The first school of a few hundred, one inch long shiner type fish passes a foot in front of my mask, the visibility in this shallow water is four to six feet, and having this school so close to me, perked my interest.

I have my eye on a number of Turnstones, Plover, Cormorants, Terns and Oystercatchers that are either resting along the rocky shoreline or are perching on large offshore boulders.
I wonder, how close I can get to them in the water, will they accept me as something natural, and not fear me, or just flush as they would a human on land?

Before I can get to them, I have to snorkel around a few boulders and a good bit of vegetation.
My mask is below water all this time exploring the fascinating world around me, as I get close to bigger boulders I see larger fish darting for cover beneath the large rocks, small scup, three, four inches long, then snapper bluefish, the same size, just feet away I venture near a maze of eel grass, sea life is very abundant along this edge, a small blue crab scampers away, many Asian Shore crabs run for cover, large Atlantic Silverside shiners are abundant, in schools of many hundreds, a school of fifty, two inch long Menhaden pass inches in front of my mask, I'm almost looking cross eyed to see them.

Face down and floating on the surface, I laugh as the eel grass is now tickling me, with the wave action softly brushing the tips of these grasses against my belly, I am laughing through my snorkel, this is an experience I would have never imagined could happen in these islands.

There is a Common Tern loafing on a boulder twenty feet in front of my, I wonder how close...?
I slowly snorkel along the shallow water until I reach the boulder, I tilt my head and mask half way above the water line, look up, and just twenty four inches in front of me is a juvenile Common Tern, looking at me as though to say "gee, I never saw on of these before".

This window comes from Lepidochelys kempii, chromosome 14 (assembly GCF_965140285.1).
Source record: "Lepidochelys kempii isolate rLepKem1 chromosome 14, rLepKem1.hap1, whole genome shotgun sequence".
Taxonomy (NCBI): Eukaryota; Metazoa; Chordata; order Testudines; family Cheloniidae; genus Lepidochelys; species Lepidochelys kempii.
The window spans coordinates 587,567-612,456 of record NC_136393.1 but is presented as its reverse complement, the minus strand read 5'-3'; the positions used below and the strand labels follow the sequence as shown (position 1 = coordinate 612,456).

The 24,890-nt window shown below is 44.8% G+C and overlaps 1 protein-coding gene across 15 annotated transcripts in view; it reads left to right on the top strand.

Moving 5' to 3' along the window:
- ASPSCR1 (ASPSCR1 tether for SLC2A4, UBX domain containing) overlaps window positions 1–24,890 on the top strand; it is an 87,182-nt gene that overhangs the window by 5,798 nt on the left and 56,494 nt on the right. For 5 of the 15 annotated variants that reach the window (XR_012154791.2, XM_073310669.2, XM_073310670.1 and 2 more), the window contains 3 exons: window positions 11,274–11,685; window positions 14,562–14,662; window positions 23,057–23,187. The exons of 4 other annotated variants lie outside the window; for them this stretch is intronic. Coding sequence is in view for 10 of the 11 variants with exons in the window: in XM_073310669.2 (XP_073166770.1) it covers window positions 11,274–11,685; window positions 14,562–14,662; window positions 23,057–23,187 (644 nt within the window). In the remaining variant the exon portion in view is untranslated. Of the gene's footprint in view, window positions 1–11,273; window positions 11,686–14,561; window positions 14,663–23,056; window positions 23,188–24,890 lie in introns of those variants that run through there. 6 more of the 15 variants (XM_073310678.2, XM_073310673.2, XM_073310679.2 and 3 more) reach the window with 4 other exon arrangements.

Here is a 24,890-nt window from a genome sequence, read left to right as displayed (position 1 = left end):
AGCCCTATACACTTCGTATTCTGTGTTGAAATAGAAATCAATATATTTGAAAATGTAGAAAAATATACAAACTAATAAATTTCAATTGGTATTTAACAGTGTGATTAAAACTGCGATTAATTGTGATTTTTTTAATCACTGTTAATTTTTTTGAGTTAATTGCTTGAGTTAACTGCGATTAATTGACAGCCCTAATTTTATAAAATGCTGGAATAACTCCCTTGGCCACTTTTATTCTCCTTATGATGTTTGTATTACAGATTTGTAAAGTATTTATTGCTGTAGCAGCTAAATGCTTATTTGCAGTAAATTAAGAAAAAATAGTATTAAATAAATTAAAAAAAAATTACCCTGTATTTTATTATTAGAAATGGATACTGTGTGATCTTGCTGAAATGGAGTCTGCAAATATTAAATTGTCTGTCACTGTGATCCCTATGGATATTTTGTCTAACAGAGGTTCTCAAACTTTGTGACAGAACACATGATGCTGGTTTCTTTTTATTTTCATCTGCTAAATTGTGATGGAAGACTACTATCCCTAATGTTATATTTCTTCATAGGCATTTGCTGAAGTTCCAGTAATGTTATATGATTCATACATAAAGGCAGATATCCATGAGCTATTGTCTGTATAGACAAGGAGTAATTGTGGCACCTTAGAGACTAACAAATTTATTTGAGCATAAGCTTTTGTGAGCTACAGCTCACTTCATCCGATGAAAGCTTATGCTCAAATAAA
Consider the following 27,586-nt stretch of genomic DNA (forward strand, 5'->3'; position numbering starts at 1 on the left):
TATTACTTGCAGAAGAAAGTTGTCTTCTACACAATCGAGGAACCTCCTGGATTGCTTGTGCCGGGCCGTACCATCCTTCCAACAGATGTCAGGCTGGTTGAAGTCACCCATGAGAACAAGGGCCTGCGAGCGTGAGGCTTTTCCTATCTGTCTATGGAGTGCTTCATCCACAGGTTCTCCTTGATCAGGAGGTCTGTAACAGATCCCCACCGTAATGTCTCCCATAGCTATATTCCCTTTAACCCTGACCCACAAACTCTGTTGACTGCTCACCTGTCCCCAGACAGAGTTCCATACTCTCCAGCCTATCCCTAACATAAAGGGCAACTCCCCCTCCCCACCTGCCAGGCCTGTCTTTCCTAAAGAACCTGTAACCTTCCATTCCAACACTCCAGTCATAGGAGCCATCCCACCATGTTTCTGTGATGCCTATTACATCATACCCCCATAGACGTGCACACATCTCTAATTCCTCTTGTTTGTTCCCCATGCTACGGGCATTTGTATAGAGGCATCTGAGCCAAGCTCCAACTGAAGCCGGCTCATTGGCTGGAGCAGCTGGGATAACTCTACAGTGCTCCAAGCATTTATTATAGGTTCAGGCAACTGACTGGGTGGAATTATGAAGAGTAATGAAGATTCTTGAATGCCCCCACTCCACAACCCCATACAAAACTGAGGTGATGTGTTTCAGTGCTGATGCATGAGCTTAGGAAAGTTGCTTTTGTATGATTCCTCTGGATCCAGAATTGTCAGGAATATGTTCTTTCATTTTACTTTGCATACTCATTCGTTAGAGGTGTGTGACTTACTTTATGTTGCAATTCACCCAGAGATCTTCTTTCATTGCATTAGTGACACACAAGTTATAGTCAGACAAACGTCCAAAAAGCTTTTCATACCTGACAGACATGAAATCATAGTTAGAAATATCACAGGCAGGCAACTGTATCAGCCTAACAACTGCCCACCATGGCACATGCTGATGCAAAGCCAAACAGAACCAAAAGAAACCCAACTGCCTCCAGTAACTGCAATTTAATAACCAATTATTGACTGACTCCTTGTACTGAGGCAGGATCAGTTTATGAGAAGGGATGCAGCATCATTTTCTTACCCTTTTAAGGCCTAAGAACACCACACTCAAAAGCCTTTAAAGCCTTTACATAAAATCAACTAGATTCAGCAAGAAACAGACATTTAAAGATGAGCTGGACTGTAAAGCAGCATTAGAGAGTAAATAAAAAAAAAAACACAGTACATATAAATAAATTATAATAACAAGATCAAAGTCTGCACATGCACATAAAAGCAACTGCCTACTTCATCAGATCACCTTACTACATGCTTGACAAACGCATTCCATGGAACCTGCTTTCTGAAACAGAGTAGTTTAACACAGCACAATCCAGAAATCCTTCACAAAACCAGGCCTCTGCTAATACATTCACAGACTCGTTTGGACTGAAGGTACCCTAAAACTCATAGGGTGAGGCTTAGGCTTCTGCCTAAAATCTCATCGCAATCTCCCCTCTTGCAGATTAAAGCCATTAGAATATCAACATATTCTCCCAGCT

The bird never flinched, I wished I had the camera for this shot, plus catching the twenty one Ruddy Turnstones from water level would have been neat, but with no camera in hand, I just slowly backed off, the birds stayed in their places.

Turning around and looking away from the shoreline, I see a Double-crested Cormorant, floating on the water thirty feet away from me, I thinking that if he dives, can I hook up with him and see him underwater?
Yeah Right? I now know I must be suffering from rapture of the deep (the bends) from my two to three foot dives, the corm is not happy with me and dives in the other direction.

The tide is now moving with the outgoing tide and is bringing Moon Jellyfish in numbers,
these small transparent jellies are incredible to see underwater and I attempt to play with a few in my hands, this looks much easier than it is, sort of like trying to catch jello in a bathtub, they just continue on their own merry way.
A small horseshoe crab is crawling along the sea bottom, I pick it up for a moment, I hope this little one survives to help reproduce many offspring, I release it and marvel as it slowly swims off to its next adventure.